Baseline patient characteristics
The demographic and clinical characteristics of the study cohort are shown in Table 1. A total of 140 subjects (age range, 25–81 years) were enrolled, including 60 patients with DM (44.3%). Of these patients, the causes of CKD were chronic glomerulonephritis (n = 41, 29.3%), hypertensive renal disease (n = 39, 27.9%), diabetic nephropathy (n = 33, 23.6%), chronic interstitial nephritis (n = 15, 10.7%), polycystic kidney disease (n = 3, 2.1%), autoimmune diseases (n = 2, 1.4%) and other diseases (n = 7, 5.0%). There were 58, 36 and 46 patients in CKD stages 3 (41.4%), 4 (25.7%) and 5 (32.9%), respectively.
The median eGFR was 24.9 mL/min/1.73m2, and the median serum sclerostin concentration was 46.76 pmol/L. Carotid atherosclerotic plaques were detected in 104 subjects (74.3%). Males had significantly higher serum sclerostin levels compared with females (57.26 vs. 43.05 pmol/L; median, p < 0.001). While patients with a history of smoking (59.08 vs. 45.93 pmol/L; median, p = 0.063) and hypertension (47.75 vs. 34.41 pmol/L; median, p = 0.056) tended to have higher sclerostin levels compared with those without. Sclerostin levels were comparable between patients with and without DM (47.28 vs. 45.75 pmol/L; median, p = 0.273).
Relationships between serum sclerostin and both renal function and bone and mineral metabolism markers
With the deterioration of renal function, levels of serum sclerostin gradually increased. Spearman correlation analysis showed that serum sclerostin was negatively correlated with eGFR (r = -0.214, P = 0.011), and the sclerostin level in patients with CKD stage 5 was significantly higher than that in patients with CKD stage 3 (42.53 vs. 52.64 ng/mL, median, p = 0.048), but the levels were comparable in patients with CKD stage 3 and 4 (42.53 vs. 44.11 ng/mL, p = 0.741) and in patients with CKD stage 4 and 5 (44.11 vs. 52.64 ng/mL, p = 0.115), as shown in Figure 1. Spearman correlation analysis showed that serum sclerostin was negatively correlated with calcium (r = -0.225, P = 0.007), but positively correlated with phosphorus (r = 0.185, P = 0.028). There were no significant correlations between serum sclerostin and iPTH, hs-CRP or alkaline phosphatase.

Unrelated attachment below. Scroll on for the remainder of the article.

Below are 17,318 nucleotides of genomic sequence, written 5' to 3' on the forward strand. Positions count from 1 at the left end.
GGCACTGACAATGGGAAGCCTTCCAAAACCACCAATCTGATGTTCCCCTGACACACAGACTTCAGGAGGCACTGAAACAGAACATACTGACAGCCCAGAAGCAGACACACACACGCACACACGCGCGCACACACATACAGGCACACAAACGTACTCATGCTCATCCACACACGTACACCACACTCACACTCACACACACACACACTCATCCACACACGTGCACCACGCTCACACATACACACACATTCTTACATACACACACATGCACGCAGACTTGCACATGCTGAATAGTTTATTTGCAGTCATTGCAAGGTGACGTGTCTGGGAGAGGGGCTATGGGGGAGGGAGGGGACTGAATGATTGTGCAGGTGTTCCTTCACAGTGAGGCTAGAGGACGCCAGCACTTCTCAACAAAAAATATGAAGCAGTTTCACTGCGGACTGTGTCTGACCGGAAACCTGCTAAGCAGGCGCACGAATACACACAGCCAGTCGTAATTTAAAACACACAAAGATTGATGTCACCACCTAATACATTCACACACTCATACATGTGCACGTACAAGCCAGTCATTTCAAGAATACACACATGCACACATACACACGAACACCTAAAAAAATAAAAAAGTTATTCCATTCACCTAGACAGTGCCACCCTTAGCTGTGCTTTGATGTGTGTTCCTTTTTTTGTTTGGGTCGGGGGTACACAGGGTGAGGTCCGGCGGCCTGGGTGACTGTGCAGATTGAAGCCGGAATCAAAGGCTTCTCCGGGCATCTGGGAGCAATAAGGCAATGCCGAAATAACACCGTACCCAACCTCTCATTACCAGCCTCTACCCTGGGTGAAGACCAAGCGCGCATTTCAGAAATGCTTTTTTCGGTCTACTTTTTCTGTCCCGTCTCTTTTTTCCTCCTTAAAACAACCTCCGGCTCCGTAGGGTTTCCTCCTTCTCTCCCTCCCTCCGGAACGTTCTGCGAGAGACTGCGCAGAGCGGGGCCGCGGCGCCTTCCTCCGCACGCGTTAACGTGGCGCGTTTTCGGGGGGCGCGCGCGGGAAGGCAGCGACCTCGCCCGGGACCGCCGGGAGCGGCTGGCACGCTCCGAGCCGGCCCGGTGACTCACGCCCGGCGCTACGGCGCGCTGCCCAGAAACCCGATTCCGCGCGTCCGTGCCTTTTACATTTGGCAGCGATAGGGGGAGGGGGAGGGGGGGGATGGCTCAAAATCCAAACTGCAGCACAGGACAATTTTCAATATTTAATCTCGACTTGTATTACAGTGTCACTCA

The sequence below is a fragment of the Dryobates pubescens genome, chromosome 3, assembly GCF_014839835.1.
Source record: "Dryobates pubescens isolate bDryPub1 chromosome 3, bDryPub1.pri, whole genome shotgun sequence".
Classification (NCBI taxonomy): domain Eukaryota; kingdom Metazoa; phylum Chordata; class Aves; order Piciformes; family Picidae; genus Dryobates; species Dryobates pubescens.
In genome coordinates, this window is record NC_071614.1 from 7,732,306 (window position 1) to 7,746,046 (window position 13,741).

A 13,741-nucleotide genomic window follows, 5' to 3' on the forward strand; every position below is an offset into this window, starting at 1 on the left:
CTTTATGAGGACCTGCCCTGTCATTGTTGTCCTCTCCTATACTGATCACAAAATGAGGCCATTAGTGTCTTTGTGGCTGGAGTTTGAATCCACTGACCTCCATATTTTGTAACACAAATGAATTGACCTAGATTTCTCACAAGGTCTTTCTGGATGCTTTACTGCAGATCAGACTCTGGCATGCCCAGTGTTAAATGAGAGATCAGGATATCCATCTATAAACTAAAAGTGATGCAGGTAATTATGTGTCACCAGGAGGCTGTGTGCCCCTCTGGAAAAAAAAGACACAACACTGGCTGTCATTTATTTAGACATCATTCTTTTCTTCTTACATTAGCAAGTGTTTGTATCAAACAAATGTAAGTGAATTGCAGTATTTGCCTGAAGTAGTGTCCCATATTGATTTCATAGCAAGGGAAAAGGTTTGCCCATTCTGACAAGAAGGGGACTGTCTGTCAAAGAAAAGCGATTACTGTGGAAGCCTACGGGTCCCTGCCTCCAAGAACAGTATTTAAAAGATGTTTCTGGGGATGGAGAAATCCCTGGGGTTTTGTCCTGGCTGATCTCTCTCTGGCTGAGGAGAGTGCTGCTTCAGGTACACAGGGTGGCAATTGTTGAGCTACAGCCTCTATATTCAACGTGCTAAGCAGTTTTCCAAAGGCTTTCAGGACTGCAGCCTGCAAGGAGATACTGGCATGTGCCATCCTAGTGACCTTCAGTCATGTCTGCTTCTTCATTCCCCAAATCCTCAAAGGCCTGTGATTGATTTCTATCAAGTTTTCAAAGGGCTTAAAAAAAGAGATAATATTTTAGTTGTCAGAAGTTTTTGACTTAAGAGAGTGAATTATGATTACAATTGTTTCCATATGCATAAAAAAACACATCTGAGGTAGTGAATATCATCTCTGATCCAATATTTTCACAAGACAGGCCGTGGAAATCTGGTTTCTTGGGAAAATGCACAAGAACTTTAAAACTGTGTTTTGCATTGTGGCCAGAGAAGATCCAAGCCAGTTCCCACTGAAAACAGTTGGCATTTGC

Differences between the characteristics of the high and low sclerostin groups
The subjects (n = 140) were divided into two groups according to the median sclerostin levels (46.76pmol/L, “high” and “low” groups), as in previous studies . The subjects in the high group showed a higher proportion of male patients (p = 0.042) and higher levels of serum phosphate (p = 0.002), and lower levels of eGFR (p = 0.020), serum total calcium (p = 0.007), hemoglobin (p = 0.008) and ALP (p = 0.034). (Table 1).
Comparisons between patients with and without atherosclerotic plaques
Subjects were divided into two groups according to whether they had carotid atherosclerotic plaques or not: a plaque group (n = 104) and a non-plaque group (n = 36). The plaque group had higher levels of serum sclerostin (P = 0.013), as shown in Figure 2. Moreover, the plaque group was significantly older (P < 0.001) and had a higher prevalence of hypertension (P = 0.007) and DM (P < 0.001), compared with the non-plaque group. (Table 2).
Factors related to carotid atherosclerotic plaques
Unconditional logistic regression analysis was used to analyze the related factors for carotid atherosclerotic plaques, and age, body mass index (BMI), DM, hypertension, eGFR and sclerostin (p < 0.05) were used as independent variables, and the presence of carotid atherosclerotic plaques was used as the dependent variable. This analysis showed that age, BMI, DM and sclerostin were independent factors that were significantly related to the presence of carotid plaques, with odds ratios (ORs) of 1.136 (1.082, 1.192), 1.170 (1.000, 1.369), 3.372 (1.020, 11.142) and 1.026 (1.003,1.051), respectively (Table 3).